Pressure grows on Osborne over devolution deal

The East Anglia flag flying at County Hall in Norwich. Picture: DENISE BRADLEY

The East Anglia flag flying at County Hall in Norwich. Picture: DENISE BRADLEY - Credit: Copyright: Archant 2016

The chancellor's budget woes deepened as pressure mounted on him to open the door to better his £30m-a-year offer and resume discussions about the need for an elected mayor for East Anglia.

In the wake of a Cambridgeshire County Council vote to send the deal back to the Treasury, supporters of devolution are understood to be urging the government to make it clear that it is a 'first step', softening the budget announcement that the government had 'agreed a mayoral devolution deal'.

West Norfolk's Nick Daunbey, who chaired a meeting of leaders in Ipswich yesterday, said they had agreed to engage with communities and other key groups to make sure they understood what was and wasn't part of the proposed deal and to hear their views.

But the deadline is tight, with the Department for Communities and Local Government giving councils until June to decide if they want to take part in the 'bottom-up' process. 'We are committed to the deal and will continue to work with all the councils in the area,' a spokesman said.

Great Yarmouth leader Graham Plant said the deal on the table was the start of a negotiation, and the case for more money for infrastructure in the three counties would be made.

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He said leaders were 'trying to understand' why they needed an elected mayor and questions about the cost of the role had not been answered,

'If you don't have facts and details, how can you come to a considered opinion? What savings can be made by doing things locally?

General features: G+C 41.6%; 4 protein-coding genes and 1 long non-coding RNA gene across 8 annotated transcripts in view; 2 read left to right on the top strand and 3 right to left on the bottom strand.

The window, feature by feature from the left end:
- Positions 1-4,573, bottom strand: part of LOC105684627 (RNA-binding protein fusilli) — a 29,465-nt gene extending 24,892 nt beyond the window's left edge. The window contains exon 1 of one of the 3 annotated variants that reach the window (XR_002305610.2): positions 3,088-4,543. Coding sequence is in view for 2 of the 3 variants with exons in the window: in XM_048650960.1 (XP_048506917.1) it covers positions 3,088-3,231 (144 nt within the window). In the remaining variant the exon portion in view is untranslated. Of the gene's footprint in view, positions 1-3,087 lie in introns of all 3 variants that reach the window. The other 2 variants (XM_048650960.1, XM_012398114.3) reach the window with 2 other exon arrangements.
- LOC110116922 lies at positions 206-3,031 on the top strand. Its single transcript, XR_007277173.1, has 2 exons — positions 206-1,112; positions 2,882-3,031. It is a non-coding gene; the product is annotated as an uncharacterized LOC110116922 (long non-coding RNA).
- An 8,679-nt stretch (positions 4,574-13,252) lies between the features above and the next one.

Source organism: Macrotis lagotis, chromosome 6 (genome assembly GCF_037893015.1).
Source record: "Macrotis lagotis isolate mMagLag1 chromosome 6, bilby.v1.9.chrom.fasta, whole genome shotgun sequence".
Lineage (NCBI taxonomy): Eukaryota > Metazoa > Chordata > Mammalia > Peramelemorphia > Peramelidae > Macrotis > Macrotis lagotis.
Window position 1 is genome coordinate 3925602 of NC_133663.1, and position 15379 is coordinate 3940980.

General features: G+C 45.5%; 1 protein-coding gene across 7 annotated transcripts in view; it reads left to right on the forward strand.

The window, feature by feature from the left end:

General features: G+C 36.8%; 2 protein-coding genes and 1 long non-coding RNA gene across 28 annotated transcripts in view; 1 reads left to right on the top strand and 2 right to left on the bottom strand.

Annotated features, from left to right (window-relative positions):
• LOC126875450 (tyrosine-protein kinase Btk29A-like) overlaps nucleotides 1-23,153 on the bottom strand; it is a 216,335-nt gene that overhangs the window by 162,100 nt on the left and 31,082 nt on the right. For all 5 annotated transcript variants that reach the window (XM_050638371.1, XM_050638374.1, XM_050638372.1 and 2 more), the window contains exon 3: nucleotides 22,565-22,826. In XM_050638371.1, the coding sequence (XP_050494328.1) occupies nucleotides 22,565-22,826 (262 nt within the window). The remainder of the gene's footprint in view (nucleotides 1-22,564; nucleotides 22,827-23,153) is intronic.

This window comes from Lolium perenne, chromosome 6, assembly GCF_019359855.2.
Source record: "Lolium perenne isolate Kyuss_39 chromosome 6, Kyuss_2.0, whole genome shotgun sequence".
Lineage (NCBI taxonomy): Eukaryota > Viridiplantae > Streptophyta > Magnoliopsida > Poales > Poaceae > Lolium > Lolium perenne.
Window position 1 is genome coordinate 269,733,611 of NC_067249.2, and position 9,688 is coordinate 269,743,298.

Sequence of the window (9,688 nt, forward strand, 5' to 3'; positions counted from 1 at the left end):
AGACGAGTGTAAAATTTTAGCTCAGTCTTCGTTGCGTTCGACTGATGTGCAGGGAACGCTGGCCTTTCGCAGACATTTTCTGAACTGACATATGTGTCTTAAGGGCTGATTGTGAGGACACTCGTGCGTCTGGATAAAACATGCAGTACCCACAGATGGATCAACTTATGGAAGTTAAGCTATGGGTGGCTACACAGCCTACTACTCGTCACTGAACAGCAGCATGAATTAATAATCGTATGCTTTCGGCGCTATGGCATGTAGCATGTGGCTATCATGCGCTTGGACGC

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'How do I sell it to the people of Great Yarmouth, that it is going to be better than what is there already?'

South Norfolk leader John Fuller acknowledged that many of the details are still to be worked out around the mayor, finance and the extent to which local people would have a greater degree of control within the three counties.

But he said: 'We must not lose sight of the fact the combined authority provides us with the best possible chance of matching infrastructure investment alongside houses that may come anyway.

'Success does not look like having the houses and no money for infrastructure.

'If the mayor is about to raise money that is otherwise not available to the area, money that can be spent in local areas, then this is worthy of taking this to the next level so that the government pays to maintain our quality of life, not local rate payers.

'The immediate work to be done is to articulate the benefits of this and translate the suggestions about future infrastructure into specific project which are relevant to the man in the street and show people the benefits,' he added.

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